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Disability Concerns scholarship helps student ‘change the world’

Sarah Hogan speaks at podium

Freshman Sarah Hogan speaks at at Illinois State’s Disability Awareness Month kickoff celebration in October 2015.

Most 17-year-olds think about their future in terms of possibilities. Dream jobs. New adventures. Doors opening.

In one moment, 17-year-old Sarah Hogan saw all those doors slam her face.

After years of unexplained aches and pains, Hogan was finally diagnosed with fibromyalgia, a common and complex chronic pain disorder that makes even mundane tasks excruciating. In an instant, she saw her lifelong dreams of serving in the military or in law enforcement vanish.

“Our students realize there are individuals out there who support their goals, who believe in students with disabilities.” —Ann Caldwell

“That took a big toll on me,” Hogan said. “I thought, how am I going to change the world now?”

Two years later, Hogan is now a freshman psychology major at Illinois State. She’s charted a new plan to change the world—one person at a time—through a career in substance abuse counseling.

And she’s not doing it alone. This year Hogan was chosen as one of eight scholarship recipients by Disability Concerns, which provides accommodation services for students and guests with disabilities. Its scholarship program, now in its 11th year, awarded $12,000 for the 2015–2016 school year.

For Hogan, the $2,000 award is almost an entire summer’s worth of work, which is challenging for her due to her disability. More so, the scholarship is a show of support—from Disability Concerns and the scholarship supporters—for her dream of helping people who are struggling too.

“I’m not going to let this (disease) hold me back,” said Hogan. “I’m so motivated to do what I want to do.”

Disability Concerns offers three scholarships each year, with varying eligibility requirements.

Sarah Hogan poses with Ann Caldwell

Scholarship recipient Sarah Hogan, left, with Disability Concerns Director Ann Caldwell.

Applicants for the Educational Enhancement Scholarship and the Will to Succeed Scholarship must be enrolled as an undergraduate student at Illinois State. Applicants for the Smithson Scholarship must be enrolled in a graduate program at Illinois State. Recipients of all three scholarships must be willing to serve as a spokesperson for Disability Concerns.

Hogan, from Glen Ellyn, received the Educational Enhancement Scholarship, which is funded by an anonymous donor. As a Disability Concerns client, her accommodations allow her to be excused from class when extreme weather would cause discomfort walking to class.

She’s also able to use her laptop worry-free in every class and type out assignments, saving her the pain of using her often shaking hands. She can’t even read her own handwriting.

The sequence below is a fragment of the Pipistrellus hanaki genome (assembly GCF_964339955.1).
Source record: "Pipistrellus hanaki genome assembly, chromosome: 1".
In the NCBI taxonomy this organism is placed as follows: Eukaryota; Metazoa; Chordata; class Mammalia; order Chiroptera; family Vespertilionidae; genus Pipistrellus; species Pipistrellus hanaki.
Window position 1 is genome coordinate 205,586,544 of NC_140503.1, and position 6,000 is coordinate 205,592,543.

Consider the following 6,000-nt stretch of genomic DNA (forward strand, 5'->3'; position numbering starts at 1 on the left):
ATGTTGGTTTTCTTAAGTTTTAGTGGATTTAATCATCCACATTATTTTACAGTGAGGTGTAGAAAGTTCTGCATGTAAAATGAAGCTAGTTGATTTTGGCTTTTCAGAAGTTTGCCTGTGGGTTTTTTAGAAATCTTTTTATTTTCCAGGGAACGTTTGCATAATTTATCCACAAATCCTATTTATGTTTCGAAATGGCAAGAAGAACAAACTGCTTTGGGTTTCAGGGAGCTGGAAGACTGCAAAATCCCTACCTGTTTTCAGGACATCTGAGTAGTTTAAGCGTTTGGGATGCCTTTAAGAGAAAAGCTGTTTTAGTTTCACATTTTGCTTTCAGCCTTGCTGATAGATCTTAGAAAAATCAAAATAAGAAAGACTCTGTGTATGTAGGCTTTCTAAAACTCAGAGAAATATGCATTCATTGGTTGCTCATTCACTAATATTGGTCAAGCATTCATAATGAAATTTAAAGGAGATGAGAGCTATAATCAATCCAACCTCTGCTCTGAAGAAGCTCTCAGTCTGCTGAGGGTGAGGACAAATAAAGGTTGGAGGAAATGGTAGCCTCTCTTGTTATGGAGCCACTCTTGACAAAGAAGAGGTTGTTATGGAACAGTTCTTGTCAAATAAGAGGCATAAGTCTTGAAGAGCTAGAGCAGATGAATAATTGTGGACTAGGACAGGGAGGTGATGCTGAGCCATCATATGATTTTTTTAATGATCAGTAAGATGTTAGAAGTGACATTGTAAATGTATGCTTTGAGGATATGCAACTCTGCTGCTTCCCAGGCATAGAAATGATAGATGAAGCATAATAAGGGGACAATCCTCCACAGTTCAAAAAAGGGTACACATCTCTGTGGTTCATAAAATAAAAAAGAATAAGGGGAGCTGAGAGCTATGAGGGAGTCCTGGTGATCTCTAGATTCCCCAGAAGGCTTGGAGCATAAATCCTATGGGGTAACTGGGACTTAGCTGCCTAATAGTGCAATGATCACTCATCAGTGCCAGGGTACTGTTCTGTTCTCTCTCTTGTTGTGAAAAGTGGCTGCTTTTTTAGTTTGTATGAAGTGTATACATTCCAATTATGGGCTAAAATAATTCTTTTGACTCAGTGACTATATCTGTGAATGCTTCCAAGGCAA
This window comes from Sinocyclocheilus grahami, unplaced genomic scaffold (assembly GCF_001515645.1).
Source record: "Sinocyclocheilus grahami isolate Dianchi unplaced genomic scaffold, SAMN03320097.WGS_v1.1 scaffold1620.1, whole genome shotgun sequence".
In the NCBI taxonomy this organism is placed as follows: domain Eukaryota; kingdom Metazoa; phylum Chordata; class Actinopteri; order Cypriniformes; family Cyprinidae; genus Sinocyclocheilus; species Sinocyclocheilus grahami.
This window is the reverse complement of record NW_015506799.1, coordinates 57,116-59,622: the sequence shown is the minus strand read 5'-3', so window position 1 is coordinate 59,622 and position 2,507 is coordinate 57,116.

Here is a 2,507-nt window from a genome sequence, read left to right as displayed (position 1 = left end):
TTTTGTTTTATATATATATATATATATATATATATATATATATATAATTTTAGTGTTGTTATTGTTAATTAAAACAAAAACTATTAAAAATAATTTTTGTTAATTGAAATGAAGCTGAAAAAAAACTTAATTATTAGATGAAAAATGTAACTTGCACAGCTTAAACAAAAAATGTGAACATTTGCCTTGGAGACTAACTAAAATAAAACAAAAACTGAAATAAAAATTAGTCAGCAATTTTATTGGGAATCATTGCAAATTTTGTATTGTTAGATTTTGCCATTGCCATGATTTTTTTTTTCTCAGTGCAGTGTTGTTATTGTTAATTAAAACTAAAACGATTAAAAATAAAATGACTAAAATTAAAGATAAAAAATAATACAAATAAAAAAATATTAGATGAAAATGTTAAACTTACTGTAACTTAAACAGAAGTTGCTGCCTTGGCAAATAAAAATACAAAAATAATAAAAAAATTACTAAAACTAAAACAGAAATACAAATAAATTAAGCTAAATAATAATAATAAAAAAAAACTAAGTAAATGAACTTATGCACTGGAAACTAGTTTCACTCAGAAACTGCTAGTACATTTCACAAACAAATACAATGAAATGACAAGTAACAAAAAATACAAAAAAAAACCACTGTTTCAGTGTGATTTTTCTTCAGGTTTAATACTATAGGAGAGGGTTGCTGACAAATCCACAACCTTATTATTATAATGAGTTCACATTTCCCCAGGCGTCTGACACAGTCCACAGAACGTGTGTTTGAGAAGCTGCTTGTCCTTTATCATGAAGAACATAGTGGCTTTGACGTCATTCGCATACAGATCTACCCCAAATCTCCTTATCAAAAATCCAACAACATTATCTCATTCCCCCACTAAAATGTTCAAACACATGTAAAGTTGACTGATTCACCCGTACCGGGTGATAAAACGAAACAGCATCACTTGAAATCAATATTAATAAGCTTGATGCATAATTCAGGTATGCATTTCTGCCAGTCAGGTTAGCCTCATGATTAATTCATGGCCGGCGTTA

“Even typing this, my hands are shaking and cramping because of this disease,” Hogan said in her scholarship application.

The scholarship program started in 2005 with an anonymous donor and has grown since. Next year, nine students will receive an award, said Disability Concerns Director Ann Caldwell ’74, M.S.E. ’96.

“Our students realize there are individuals out there who support their goals, who believe in students with disabilities and their ability to attain a college education,” Caldwell said.

Hogan plans to put her scholarship award toward graduate school so she can become a substance abuse counselor. She was inspired after helping a friend through his drug abuse recovery.

Hogan and the other 2015–2016 recipients were honored at Illinois State’s Disability Awareness Month kickoff celebration in October. An emotional Hogan shared her story at the event.

“There wasn’t a dry eye in the house,” Caldwell said.

Hogan praised Disability Concerns, a unit in the Division of Student Affairs, for making her transition to college easier from day one. It’s one of the reasons she chose Illinois State.

Last August, she was supposed to move into a room on the 21st floor of Watterson Towers. But Disability Concerns worked with University Housing Services to move her and her roommates to a converted room on the 3rd floor, with direct elevator access.

“They went above and beyond for me,” Hogan said. “They’re absolutely fantastic.”

Ryan Denham can be reached at rmdenha@IllinoisState.edu.

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Comments

I would like to thank you for your story on Students with Disabilities. Sarah is my daughter, but that night was an amazing night for all. Thank you for writing a piece that not only brings awareness, but also brings support and encouragement to people. Your article very well might be read by the fearful senior in high school who isn't sure they can tackle college due to some disability. It very well might help the freshman who realizes there is no shame in getting support where support is needed. An accommodation -even just one ,can change a persons life. So thank you and congratulations on writing a
piece that can actually better some people's life with the awareness your article has provided .

Warm Regards,

Kimberly M. Antos-Hogan,Ph.D